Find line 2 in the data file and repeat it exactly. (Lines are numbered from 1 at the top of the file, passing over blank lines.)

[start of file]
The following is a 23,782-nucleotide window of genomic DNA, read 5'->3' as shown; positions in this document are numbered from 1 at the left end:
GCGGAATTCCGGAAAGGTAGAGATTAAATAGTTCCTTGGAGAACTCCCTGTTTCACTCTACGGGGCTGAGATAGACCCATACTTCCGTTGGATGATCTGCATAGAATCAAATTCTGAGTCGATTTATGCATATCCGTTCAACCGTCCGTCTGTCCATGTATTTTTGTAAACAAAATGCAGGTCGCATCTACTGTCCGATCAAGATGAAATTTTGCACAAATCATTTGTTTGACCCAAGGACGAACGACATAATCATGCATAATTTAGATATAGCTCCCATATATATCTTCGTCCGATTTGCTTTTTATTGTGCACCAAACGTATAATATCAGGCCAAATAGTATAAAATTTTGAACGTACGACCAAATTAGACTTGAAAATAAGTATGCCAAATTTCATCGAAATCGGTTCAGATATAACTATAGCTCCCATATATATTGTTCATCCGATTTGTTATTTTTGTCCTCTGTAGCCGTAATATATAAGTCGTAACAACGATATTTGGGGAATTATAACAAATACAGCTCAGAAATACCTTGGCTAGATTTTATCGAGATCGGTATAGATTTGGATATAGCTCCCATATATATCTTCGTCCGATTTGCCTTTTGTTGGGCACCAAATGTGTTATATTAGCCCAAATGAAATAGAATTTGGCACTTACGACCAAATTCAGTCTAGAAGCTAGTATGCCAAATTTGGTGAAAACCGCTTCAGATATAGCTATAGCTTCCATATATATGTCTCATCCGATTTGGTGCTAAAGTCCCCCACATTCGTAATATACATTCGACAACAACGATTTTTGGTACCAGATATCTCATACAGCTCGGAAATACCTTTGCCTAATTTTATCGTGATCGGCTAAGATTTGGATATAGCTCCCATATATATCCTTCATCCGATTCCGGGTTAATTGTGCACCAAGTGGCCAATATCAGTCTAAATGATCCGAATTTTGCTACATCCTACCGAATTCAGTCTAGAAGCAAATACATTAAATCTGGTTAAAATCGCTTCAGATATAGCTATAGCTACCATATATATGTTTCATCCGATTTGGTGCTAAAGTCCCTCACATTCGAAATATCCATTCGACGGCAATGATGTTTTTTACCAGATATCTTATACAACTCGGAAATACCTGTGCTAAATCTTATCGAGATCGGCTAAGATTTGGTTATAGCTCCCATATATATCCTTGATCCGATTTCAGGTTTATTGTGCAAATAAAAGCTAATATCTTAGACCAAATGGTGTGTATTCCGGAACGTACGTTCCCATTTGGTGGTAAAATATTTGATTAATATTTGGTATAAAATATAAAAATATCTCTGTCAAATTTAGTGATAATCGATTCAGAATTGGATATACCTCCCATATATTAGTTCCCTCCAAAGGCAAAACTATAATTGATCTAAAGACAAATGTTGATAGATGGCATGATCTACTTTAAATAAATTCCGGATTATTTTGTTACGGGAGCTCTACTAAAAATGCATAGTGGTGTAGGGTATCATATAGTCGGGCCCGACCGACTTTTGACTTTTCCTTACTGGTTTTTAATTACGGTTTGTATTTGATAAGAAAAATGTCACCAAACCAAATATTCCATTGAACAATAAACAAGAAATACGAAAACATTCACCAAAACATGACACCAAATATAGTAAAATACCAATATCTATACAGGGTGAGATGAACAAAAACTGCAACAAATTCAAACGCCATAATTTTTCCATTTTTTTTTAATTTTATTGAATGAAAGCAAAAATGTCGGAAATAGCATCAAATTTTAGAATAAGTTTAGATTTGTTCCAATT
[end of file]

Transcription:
GCGGAATTCCGGAAAGGTAGAGATTAAATAGTTCCTTGGAGAACTCCCTGTTTCACTCTACGGGGCTGAGATAGACCCATACTTCCGTTGGATGATCTGCATAGAATCAAATTCTGAGTCGATTTATGCATATCCGTTCAACCGTCCGTCTGTCCATGTATTTTTGTAAACAAAATGCAGGTCGCATCTACTGTCCGATCAAGATGAAATTTTGCACAAATCATTTGTTTGACCCAAGGACGAACGACATAATCATGCATAATTTAGATATAGCTCCCATATATATCTTCGTCCGATTTGCTTTTTATTGTGCACCAAACGTATAATATCAGGCCAAATAGTATAAAATTTTGAACGTACGACCAAATTAGACTTGAAAATAAGTATGCCAAATTTCATCGAAATCGGTTCAGATATAACTATAGCTCCCATATATATTGTTCATCCGATTTGTTATTTTTGTCCTCTGTAGCCGTAATATATAAGTCGTAACAACGATATTTGGGGAATTATAACAAATACAGCTCAGAAATACCTTGGCTAGATTTTATCGAGATCGGTATAGATTTGGATATAGCTCCCATATATATCTTCGTCCGATTTGCCTTTTGTTGGGCACCAAATGTGTTATATTAGCCCAAATGAAATAGAATTTGGCACTTACGACCAAATTCAGTCTAGAAGCTAGTATGCCAAATTTGGTGAAAACCGCTTCAGATATAGCTATAGCTTCCATATATATGTCTCATCCGATTTGGTGCTAAAGTCCCCCACATTCGTAATATACATTCGACAACAACGATTTTTGGTACCAGATATCTCATACAGCTCGGAAATACCTTTGCCTAATTTTATCGTGATCGGCTAAGATTTGGATATAGCTCCCATATATATCCTTCATCCGATTCCGGGTTAATTGTGCACCAAGTGGCCAATATCAGTCTAAATGATCCGAATTTTGCTACATCCTACCGAATTCAGTCTAGAAGCAAATACATTAAATCTGGTTAAAATCGCTTCAGATATAGCTATAGCTACCATATATATGTTTCATCCGATTTGGTGCTAAAGTCCCTCACATTCGAAATATCCATTCGACGGCAATGATGTTTTTTACCAGATATCTTATACAACTCGGAAATACCTGTGCTAAATCTTATCGAGATCGGCTAAGATTTGGTTATAGCTCCCATATATATCCTTGATCCGATTTCAGGTTTATTGTGCAAATAAAAGCTAATATCTTAGACCAAATGGTGTGTATTCCGGAACGTACGTTCCCATTTGGTGGTAAAATATTTGATTAATATTTGGTATAAAATATAAAAATATCTCTGTCAAATTTAGTGATAATCGATTCAGAATTGGATATACCTCCCATATATTAGTTCCCTCCAAAGGCAAAACTATAATTGATCTAAAGACAAATGTTGATAGATGGCATGATCTACTTTAAATAAATTCCGGATTATTTTGTTACGGGAGCTCTACTAAAAATGCATAGTGGTGTAGGGTATCATATAGTCGGGCCCGACCGACTTTTGACTTTTCCTTACTGGTTTTTAATTACGGTTTGTATTTGATAAGAAAAATGTCACCAAACCAAATATTCCATTGAACAATAAACAAGAAATACGAAAACATTCACCAAAACATGACACCAAATATAGTAAAATACCAATATCTATACAGGGTGAGATGAACAAAAACTGCAACAAATTCAAACGCCATAATTTTTCCATTTTTTTTTAATTTTATTGAATGAAAGCAAAAATGTCGGAAATAGCATCAAATTTTAGAATAAGTTTAGATTTGTTCCAATT